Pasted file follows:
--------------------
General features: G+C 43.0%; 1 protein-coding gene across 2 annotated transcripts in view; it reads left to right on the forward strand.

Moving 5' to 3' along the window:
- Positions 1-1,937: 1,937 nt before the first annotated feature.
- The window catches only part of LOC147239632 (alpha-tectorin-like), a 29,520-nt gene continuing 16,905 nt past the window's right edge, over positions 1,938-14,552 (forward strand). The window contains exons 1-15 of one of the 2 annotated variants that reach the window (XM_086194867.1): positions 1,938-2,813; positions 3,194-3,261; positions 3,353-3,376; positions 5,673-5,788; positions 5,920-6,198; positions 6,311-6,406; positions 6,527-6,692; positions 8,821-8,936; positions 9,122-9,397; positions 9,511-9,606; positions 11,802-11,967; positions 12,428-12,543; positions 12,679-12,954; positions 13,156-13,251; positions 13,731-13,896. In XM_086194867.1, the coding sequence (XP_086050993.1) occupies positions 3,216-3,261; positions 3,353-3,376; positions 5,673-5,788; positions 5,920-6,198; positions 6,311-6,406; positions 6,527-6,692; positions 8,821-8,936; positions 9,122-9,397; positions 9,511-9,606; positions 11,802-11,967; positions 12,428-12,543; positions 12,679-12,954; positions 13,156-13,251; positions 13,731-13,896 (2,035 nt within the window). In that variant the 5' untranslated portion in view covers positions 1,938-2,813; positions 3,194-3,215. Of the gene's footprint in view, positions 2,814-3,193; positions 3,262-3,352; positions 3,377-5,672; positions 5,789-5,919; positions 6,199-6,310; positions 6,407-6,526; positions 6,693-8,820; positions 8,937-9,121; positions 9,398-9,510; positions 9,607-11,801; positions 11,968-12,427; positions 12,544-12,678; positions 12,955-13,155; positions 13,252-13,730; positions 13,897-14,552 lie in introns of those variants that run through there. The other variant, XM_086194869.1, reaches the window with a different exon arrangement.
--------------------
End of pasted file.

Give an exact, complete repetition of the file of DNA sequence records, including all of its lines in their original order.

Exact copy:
General features: G+C 43.0%; 1 protein-coding gene across 2 annotated transcripts in view; it reads left to right on the forward strand.

Moving 5' to 3' along the window:
- Positions 1-1,937: 1,937 nt before the first annotated feature.
- The window catches only part of LOC147239632 (alpha-tectorin-like), a 29,520-nt gene continuing 16,905 nt past the window's right edge, over positions 1,938-14,552 (forward strand). The window contains exons 1-15 of one of the 2 annotated variants that reach the window (XM_086194867.1): positions 1,938-2,813; positions 3,194-3,261; positions 3,353-3,376; positions 5,673-5,788; positions 5,920-6,198; positions 6,311-6,406; positions 6,527-6,692; positions 8,821-8,936; positions 9,122-9,397; positions 9,511-9,606; positions 11,802-11,967; positions 12,428-12,543; positions 12,679-12,954; positions 13,156-13,251; positions 13,731-13,896. In XM_086194867.1, the coding sequence (XP_086050993.1) occupies positions 3,216-3,261; positions 3,353-3,376; positions 5,673-5,788; positions 5,920-6,198; positions 6,311-6,406; positions 6,527-6,692; positions 8,821-8,936; positions 9,122-9,397; positions 9,511-9,606; positions 11,802-11,967; positions 12,428-12,543; positions 12,679-12,954; positions 13,156-13,251; positions 13,731-13,896 (2,035 nt within the window). In that variant the 5' untranslated portion in view covers positions 1,938-2,813; positions 3,194-3,215. Of the gene's footprint in view, positions 2,814-3,193; positions 3,262-3,352; positions 3,377-5,672; positions 5,789-5,919; positions 6,199-6,310; positions 6,407-6,526; positions 6,693-8,820; positions 8,937-9,121; positions 9,398-9,510; positions 9,607-11,801; positions 11,968-12,427; positions 12,544-12,678; positions 12,955-13,155; positions 13,252-13,730; positions 13,897-14,552 lie in introns of those variants that run through there. The other variant, XM_086194869.1, reaches the window with a different exon arrangement.